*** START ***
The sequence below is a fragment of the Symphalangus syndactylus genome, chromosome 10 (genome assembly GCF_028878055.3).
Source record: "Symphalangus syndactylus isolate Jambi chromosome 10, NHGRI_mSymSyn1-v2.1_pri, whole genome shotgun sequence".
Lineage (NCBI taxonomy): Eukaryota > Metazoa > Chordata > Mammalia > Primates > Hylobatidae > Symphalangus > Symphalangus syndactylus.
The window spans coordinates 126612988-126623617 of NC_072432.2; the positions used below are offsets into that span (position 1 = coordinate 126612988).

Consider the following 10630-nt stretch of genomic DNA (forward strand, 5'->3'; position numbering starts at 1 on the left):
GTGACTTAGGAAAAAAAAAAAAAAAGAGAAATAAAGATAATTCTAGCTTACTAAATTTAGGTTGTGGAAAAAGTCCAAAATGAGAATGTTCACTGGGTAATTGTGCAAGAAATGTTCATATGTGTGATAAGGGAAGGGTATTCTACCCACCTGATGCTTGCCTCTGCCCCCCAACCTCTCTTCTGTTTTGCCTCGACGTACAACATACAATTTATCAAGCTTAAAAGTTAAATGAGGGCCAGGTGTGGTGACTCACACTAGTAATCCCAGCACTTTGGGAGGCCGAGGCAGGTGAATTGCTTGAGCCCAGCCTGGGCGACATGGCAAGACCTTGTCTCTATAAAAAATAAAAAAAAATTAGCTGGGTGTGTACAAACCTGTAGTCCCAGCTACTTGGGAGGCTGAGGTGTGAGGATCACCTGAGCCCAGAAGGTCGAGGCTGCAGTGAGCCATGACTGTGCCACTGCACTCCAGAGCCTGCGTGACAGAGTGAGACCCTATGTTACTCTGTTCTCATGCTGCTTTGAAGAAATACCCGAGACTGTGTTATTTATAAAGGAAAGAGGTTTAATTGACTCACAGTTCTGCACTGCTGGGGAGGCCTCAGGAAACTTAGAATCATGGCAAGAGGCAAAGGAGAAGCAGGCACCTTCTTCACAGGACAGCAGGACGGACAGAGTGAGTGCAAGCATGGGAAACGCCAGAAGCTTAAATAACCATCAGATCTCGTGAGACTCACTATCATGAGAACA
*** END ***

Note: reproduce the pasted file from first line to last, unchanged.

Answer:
The sequence below is a fragment of the Symphalangus syndactylus genome, chromosome 10 (genome assembly GCF_028878055.3).
Source record: "Symphalangus syndactylus isolate Jambi chromosome 10, NHGRI_mSymSyn1-v2.1_pri, whole genome shotgun sequence".
Lineage (NCBI taxonomy): Eukaryota > Metazoa > Chordata > Mammalia > Primates > Hylobatidae > Symphalangus > Symphalangus syndactylus.
The window spans coordinates 126612988-126623617 of NC_072432.2; the positions used below are offsets into that span (position 1 = coordinate 126612988).

Consider the following 10630-nt stretch of genomic DNA (forward strand, 5'->3'; position numbering starts at 1 on the left):
GTGACTTAGGAAAAAAAAAAAAAAAGAGAAATAAAGATAATTCTAGCTTACTAAATTTAGGTTGTGGAAAAAGTCCAAAATGAGAATGTTCACTGGGTAATTGTGCAAGAAATGTTCATATGTGTGATAAGGGAAGGGTATTCTACCCACCTGATGCTTGCCTCTGCCCCCCAACCTCTCTTCTGTTTTGCCTCGACGTACAACATACAATTTATCAAGCTTAAAAGTTAAATGAGGGCCAGGTGTGGTGACTCACACTAGTAATCCCAGCACTTTGGGAGGCCGAGGCAGGTGAATTGCTTGAGCCCAGCCTGGGCGACATGGCAAGACCTTGTCTCTATAAAAAATAAAAAAAAATTAGCTGGGTGTGTACAAACCTGTAGTCCCAGCTACTTGGGAGGCTGAGGTGTGAGGATCACCTGAGCCCAGAAGGTCGAGGCTGCAGTGAGCCATGACTGTGCCACTGCACTCCAGAGCCTGCGTGACAGAGTGAGACCCTATGTTACTCTGTTCTCATGCTGCTTTGAAGAAATACCCGAGACTGTGTTATTTATAAAGGAAAGAGGTTTAATTGACTCACAGTTCTGCACTGCTGGGGAGGCCTCAGGAAACTTAGAATCATGGCAAGAGGCAAAGGAGAAGCAGGCACCTTCTTCACAGGACAGCAGGACGGACAGAGTGAGTGCAAGCATGGGAAACGCCAGAAGCTTAAATAACCATCAGATCTCGTGAGACTCACTATCATGAGAACA